How One Agent Adopted a Niche within a Niche

Phillip Hawley, president of Hawley & Associates in Bellevue, Wash., understands the power of referrals in the nonprofit insurance world. His entire agency’s book of business took root with nonprofit referrals – one right after the other.

Hawley began his insurance career at Chubb Group, eventually landing in management as international underwriter and regional division leader. After 17 years on the company side, Hawley decided to explore a career as an independent agent and broker.

“The first thing I noticed as a broker was this lack of any ability to differentiate yourself from the other brokers in the area,” he said.

The firm he was at was a large regional firm specializing in construction. “They handed you the phone book and said, ‘That’s what we specialize in.'”

Hawley remembered his first call: “I get a hold of this guy and I said, ‘I’m Phil and we specialize in construction.’ And his response was, ‘Yeah, you and everybody else.’ And it was so true. We all specialized in construction.”

That’s when Hawley started looking for a better way to differentiate himself. And it came during a family conversation with his brother-in-law.

“My brother-in-law was the executive director for one of the world’s largest international adoption agencies and he had just returned from a national conference,” he said. “He said everyone there had expressed frustration that there wasn’t one insurance broker out there that knew anything about adoption,” Hawley recalled. “He said, ‘You should really look into this,’ and so I did.”

Hawley began reaching out to international adoption agencies. “I couldn’t believe how willing they were to talk to me. They said no one had ever called them … and it started the snowball rolling downhill.”

He approached his employer at the time about forming a specialty in international adoption. “It was a space I couldn’t find anyone else in.”

But his employer laughed. “They seriously thought that was the funniest thing they’d ever heard,” he said. “‘We do construction. We do big cranes and towers and you’re talking about doing babies? Are you nuts?'”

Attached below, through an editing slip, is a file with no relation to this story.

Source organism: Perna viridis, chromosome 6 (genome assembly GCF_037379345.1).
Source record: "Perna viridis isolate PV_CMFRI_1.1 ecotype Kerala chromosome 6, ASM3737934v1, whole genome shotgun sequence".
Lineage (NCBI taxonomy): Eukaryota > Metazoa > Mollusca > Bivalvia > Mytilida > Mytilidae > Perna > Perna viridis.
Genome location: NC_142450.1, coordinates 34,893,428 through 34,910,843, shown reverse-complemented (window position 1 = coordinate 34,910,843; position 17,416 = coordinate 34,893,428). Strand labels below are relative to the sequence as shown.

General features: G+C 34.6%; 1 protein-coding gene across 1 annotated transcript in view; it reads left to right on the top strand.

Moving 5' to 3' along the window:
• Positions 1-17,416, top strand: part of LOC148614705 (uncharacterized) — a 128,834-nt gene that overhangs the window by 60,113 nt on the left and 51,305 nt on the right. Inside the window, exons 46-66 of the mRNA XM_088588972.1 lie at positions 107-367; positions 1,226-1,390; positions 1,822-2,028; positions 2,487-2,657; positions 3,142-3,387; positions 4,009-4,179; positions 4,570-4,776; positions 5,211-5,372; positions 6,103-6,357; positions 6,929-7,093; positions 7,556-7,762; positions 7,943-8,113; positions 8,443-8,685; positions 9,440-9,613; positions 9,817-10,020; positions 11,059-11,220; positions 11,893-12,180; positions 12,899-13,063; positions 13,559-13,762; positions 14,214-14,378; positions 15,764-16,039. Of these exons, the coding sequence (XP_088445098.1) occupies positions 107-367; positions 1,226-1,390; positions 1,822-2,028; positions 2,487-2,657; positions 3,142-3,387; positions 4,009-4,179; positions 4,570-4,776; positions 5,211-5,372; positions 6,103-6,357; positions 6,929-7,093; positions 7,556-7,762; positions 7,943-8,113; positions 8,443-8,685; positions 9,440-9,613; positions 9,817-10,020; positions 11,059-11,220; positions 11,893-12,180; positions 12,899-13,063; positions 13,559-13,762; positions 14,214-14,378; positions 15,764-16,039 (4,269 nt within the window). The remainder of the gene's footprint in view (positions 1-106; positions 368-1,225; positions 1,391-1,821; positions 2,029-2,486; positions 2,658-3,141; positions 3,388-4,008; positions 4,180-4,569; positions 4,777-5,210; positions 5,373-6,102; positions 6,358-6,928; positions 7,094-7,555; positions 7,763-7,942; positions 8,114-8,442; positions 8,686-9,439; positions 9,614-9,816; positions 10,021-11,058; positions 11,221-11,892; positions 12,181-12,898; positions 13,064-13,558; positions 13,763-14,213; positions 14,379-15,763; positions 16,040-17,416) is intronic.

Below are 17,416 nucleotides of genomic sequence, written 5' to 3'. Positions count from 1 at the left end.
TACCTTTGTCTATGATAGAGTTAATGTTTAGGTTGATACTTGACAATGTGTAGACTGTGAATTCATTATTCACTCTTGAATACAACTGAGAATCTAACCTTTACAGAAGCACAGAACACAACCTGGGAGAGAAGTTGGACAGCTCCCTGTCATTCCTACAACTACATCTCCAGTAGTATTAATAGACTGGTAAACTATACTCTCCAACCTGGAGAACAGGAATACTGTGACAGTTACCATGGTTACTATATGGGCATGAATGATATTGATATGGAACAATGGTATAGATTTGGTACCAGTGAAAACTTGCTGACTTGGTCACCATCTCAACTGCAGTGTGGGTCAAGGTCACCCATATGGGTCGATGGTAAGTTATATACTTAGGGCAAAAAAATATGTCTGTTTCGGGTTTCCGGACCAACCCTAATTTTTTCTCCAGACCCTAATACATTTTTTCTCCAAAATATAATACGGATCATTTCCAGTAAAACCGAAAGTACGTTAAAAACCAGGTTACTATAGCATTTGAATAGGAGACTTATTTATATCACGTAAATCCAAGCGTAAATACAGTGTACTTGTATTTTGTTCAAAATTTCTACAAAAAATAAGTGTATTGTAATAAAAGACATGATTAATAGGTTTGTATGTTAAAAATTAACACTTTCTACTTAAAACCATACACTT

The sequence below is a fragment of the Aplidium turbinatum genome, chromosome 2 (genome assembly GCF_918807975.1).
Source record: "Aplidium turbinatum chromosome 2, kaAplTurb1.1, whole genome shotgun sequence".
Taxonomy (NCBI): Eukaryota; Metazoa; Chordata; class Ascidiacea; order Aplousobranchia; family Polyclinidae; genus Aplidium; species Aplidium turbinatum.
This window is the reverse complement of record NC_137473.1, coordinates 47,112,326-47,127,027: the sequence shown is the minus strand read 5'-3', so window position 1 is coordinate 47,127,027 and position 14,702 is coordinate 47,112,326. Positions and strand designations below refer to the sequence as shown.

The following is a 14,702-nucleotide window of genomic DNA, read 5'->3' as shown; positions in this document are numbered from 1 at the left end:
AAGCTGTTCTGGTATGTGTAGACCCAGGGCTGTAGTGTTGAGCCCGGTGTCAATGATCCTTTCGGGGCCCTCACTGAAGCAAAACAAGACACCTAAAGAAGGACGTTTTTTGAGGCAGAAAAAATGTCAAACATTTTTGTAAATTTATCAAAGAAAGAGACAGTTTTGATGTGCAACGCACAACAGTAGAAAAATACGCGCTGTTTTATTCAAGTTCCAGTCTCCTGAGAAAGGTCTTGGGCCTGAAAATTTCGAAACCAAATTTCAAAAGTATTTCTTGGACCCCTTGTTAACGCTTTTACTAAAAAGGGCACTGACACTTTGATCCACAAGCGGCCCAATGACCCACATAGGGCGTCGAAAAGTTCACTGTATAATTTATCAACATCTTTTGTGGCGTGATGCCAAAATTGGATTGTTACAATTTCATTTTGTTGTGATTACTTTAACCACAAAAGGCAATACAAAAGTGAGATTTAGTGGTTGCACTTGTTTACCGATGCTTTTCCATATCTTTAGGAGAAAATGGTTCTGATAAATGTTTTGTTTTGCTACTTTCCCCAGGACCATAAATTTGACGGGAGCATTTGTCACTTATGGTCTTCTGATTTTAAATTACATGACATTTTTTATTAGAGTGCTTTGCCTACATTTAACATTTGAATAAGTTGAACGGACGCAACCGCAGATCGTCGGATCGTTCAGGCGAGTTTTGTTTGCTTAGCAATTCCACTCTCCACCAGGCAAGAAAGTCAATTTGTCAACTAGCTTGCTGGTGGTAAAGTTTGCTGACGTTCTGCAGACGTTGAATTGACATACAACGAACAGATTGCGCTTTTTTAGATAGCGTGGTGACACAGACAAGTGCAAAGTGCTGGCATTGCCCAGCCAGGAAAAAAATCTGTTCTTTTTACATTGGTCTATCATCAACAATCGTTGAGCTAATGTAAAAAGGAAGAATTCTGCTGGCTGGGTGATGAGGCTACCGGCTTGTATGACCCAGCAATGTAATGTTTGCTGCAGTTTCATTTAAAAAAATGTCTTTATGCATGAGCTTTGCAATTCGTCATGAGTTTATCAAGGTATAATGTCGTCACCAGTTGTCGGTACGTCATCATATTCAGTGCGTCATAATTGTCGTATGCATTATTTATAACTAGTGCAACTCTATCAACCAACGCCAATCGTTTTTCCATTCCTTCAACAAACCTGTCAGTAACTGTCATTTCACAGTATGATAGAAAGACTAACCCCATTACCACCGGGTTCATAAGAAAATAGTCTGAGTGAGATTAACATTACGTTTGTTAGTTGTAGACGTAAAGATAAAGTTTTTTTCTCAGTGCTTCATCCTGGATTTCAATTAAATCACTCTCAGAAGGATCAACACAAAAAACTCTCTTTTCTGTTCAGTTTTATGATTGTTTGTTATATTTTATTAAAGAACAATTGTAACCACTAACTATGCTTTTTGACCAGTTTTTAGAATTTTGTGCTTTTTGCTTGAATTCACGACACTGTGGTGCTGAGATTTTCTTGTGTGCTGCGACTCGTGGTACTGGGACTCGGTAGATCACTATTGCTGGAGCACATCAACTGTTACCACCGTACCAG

Hawley had a decision to make – continue along the same path in construction along with everyone else or quit.

“It was really the first time I ever took a chance in my life,” he said. “I quit and set up my own shop, Hawley and Associates, and began writing adoption agencies in my very first month.”

Hawley uncovered a niche within a niche, and struck gold.

“It was going so fast, it was making my head spin,” he said. Within a few months he had hired a couple of employees and within three or four years, he had written more than half of all U.S. based international adoption agencies. Just three years later his agency had earned the endorsement of the National Council for Adoption Associations in Washington, D.C.

From there, Hawley expanded into domestic adoption agencies, and then foster care agencies.

“Today, we are a full-service firm and provide insurance for any social service agency whether it’s a humanitarian organization or a local foundation or a very large, diversified organization,” he said. “We’re just a small brokerage just outside of Seattle, but we have two of the state’s largest nonprofits.”

Hawley serves some of the largest social service nonprofits in country, including one of the oldest U.S. adoption agencies, the Gladney Center for Adoption, an organization founded in 1887.

“We’ve really grown by becoming real specialists and experts in this area,” he said.

Today, Hawley is a recognized speaker on insurance issues surrounding the social services market especially in the smaller niche sector of foster care and adoption agencies.

Adoption is a very risky class of business and probably an area to avoid without expertise, he said.

“The E&O exposure is huge and it’s just not something that you can go into without a good understanding of how to cover them,” Hawley said.

It’s about finding the right niche within this niche market.

“Insurance brokers have to find their niche, whatever that niche is,” he said. “You’ve got to find your specialty. Instead of, ‘I’m a construction specialist, it should be ‘We specialize in mechanical contractors’ or whatever it is.”